Biophysiological Signals

Co-cultures are a traditional method for studying the cellular properties of cell to cell interactions among different cell types. How network properties in these multicellular synthetic systems vary from monocultures are of particular interest. Understanding the changes in the functional output of these in vitro spiking neural networks can provide new insights into in vivo systems and how to develop biological system models that better reflect physiological conditions - something of paramount importance to the progress of synthetic biology.

For a detailed describtion of this dataset see accompanying publication "Stand-alone Heartbeat Detection in Multidimensional Mechanocardiograms" by Kaisti M., et al. IEEE Sensors 2018, 10.1109/JSEN.2018.2874706. This datasets consists of 29 mechanocardiogram recordings with ECG reference from healthy subjects in supine position. All data were recorded with sensors attached to the sternum using double-sided tape. Mechanocardigrams incude 3-axis accelorometer signals (seismocardiograms) and 3-axis gyroscope signals (gyrocardiograms).

There are two types of data: raw EEG data recorded from the Brain-Vision system and Mat file converted by BBCI-Tool Box.


Modified characteriograph-assisted testings of spectrozonal analog lab-on-a-chip under laser beams



  • “Development of the novel physical methods for complex biomedical diagnostics based on position-sensitive mapping with the angular resolution at the tissue and cellular levels using analytical labs-on-a-chip” (RFBR grant # 16-32-00914) [6 838,27 $ per year; 2016-2017];
  • “Lab-on-a-chip development for personalized diagnostics” (FASIE grant 0019125) [3 039,00 $ per year; 2016-2017].

Microfluidic Lab-on-a-dish (3D printing).


O.V. Gradov group, INEPCP RAS, 2017-2018.




Orientation tracking of a moving object has a widevariety of applications, including but not limited to military,surgical aid, navigation systems, mobile robots, gaming, virtualreality, and gesture recognition. In this article, a novel algorithmis presented to automatically track and quantify change ofdirection (COD) incident angles or heading angles (i.e. turningangles) of a moving athlete using the inertial sensor signals froma microtechnology unit (an inertia measurement unit (IMU))commonly used in elite sport.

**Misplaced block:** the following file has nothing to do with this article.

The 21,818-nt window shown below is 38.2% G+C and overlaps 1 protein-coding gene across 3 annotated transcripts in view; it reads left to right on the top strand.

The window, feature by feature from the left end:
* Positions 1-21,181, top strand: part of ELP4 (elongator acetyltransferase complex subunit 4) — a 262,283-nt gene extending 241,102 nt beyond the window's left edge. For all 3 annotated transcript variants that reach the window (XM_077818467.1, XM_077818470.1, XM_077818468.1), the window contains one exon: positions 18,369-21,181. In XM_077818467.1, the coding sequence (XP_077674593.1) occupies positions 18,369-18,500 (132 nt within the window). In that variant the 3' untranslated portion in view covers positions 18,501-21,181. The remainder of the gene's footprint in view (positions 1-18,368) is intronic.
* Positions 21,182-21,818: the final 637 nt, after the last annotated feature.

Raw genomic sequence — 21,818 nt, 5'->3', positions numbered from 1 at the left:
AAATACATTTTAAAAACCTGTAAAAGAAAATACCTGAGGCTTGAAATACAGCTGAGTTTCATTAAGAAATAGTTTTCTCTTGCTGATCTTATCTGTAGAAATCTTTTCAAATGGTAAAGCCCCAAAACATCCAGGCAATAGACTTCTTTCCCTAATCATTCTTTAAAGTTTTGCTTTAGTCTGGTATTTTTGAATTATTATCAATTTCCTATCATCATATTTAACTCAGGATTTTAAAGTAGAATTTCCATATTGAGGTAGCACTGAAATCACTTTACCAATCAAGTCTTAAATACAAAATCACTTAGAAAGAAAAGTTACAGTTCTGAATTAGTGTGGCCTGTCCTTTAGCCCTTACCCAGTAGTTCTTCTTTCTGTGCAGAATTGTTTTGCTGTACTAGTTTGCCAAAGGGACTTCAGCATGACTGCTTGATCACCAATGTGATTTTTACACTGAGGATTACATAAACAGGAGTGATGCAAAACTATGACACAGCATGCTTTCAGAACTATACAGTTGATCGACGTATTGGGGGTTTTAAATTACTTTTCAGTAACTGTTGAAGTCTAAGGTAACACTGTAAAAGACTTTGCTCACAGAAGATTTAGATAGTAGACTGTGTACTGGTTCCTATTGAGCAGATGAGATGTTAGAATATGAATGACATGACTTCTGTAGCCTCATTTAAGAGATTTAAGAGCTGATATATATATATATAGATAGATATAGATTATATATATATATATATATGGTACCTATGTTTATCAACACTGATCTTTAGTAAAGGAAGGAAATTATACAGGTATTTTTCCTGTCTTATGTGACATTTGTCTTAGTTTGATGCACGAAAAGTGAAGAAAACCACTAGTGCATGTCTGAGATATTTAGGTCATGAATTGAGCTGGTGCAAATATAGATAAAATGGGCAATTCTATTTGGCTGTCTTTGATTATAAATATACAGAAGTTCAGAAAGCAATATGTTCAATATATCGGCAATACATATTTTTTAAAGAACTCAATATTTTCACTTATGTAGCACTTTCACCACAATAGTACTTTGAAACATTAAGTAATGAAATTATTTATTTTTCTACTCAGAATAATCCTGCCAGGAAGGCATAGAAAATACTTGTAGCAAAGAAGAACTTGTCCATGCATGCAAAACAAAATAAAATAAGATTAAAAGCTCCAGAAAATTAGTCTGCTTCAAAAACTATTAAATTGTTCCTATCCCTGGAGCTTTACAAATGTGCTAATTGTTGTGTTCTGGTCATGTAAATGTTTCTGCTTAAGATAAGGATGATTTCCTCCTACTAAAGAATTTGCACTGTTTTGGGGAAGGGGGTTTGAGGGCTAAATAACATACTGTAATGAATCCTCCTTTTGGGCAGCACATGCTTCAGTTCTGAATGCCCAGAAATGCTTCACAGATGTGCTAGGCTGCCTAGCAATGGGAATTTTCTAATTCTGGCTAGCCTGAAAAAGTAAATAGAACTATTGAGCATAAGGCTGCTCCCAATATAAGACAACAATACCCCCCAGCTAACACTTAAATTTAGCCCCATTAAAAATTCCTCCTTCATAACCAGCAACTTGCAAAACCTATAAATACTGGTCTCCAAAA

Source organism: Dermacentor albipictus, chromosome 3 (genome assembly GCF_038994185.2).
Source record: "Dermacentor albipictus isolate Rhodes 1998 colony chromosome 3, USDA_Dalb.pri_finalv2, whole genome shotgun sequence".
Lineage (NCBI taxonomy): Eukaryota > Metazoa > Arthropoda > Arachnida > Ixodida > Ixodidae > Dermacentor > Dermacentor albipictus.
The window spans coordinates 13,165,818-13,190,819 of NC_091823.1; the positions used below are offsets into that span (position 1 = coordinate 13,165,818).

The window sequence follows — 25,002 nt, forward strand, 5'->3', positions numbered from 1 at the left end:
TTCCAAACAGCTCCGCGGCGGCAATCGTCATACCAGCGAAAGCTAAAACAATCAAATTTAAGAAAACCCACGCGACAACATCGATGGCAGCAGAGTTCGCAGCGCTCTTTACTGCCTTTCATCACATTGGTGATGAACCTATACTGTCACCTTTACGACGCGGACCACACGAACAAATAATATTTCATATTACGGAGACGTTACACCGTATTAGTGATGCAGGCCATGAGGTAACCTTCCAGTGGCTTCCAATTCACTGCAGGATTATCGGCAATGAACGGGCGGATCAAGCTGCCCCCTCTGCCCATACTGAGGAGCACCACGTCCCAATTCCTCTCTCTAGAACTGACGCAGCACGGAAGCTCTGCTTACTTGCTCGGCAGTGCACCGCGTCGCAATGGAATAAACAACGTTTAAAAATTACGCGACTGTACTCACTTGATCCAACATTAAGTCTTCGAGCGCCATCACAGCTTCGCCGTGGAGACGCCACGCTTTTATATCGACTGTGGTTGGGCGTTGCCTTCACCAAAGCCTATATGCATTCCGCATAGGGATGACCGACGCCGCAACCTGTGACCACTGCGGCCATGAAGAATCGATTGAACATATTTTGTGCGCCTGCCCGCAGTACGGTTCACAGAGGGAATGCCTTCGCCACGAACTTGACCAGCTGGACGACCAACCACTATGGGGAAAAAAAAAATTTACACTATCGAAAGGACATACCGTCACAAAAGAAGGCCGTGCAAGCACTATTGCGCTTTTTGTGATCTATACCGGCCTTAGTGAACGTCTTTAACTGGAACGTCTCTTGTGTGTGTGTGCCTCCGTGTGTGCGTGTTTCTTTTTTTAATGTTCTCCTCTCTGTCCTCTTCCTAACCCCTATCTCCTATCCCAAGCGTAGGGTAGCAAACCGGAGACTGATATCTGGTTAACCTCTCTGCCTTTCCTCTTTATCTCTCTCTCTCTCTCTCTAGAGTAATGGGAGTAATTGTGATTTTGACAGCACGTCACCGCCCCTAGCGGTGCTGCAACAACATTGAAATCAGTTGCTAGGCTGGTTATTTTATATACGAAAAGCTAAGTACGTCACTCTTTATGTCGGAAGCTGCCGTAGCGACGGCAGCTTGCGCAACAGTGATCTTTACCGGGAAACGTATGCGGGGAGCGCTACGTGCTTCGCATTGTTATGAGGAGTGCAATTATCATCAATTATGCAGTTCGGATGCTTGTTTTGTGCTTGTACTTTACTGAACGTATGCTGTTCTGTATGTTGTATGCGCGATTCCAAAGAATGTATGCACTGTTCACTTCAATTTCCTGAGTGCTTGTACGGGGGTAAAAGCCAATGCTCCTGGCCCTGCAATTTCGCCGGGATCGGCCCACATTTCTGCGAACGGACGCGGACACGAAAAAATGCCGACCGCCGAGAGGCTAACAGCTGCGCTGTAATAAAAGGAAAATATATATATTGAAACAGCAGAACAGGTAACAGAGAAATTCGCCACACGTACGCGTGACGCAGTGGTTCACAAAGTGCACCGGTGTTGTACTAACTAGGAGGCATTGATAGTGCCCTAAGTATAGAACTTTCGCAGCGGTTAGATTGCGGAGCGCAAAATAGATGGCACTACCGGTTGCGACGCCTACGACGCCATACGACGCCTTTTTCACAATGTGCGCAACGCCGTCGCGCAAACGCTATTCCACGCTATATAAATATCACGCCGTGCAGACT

This dataset consists of raw EEG data from 48 subjects who participated in a multitasking workload experiment utilizing the SIMKAP multitasking test. The subjects’ brain activity at rest was also recorded before the test and is included as well. The Emotiv EPOC device, with sampling frequency of 128Hz and 14 channels was used to obtain the data, with 2.5 minutes of EEG recording for each case. Subjects were also asked to rate their perceived mental workload after each stage on a rating scale of 1 to 9 and the ratings are provided in a separate file.


Electroencephalography (EEG) signal data was collected from twelve healthy subjects with no known musculoskeletal or neurological deficits (mean age 25.5 ± 3.7, 11 male, 1 female, 1 left handed, 11 right handed) using an EGI Geodesics© Hydrocel EEG 64-Channel spongeless sensor net. All subjects gave their informed consent for inclusion before they participated in the study. The study was conducted in accordance with the Declaration of Helsinki, and the protocol was approved by the Ethics Committee of the University of Wisconsin-Milwaukee (17.352).


The published sEMG database was captured by the Intelligent System and Biomedical Robotics Group at University of Portsmouth, leaded by Prof. Honghai Liu.


Six subjects were volunteered for data capturing, and the sEMG data were captured in ten separate days. We manually separated the whole database into two parts: training dataset (the first 7 days) and testing dataset(the last 3 days). For each subject, two folders exist, one for training and the other for test. 



Terabytes of brain EEG data are available through open sources, collected from tests associated with human cognitive capability, stroke patient recovery, class learning ability, and other social environments, over a wide range of demographics. Some also play with stimulus such as audio, music, video, lights and digital games. 

Last Updated On: 
Thu, 02/15/2018 - 09:50
Citation Author(s): 
J.A. Anguera, J. Boccanfuso, J.L. Rintoul, O. Al-Hashimi, F. Faraji, J. Janowich, E. Kong, Y.Larraburo, C. Rolle, E. Johnston and A. Gazzaley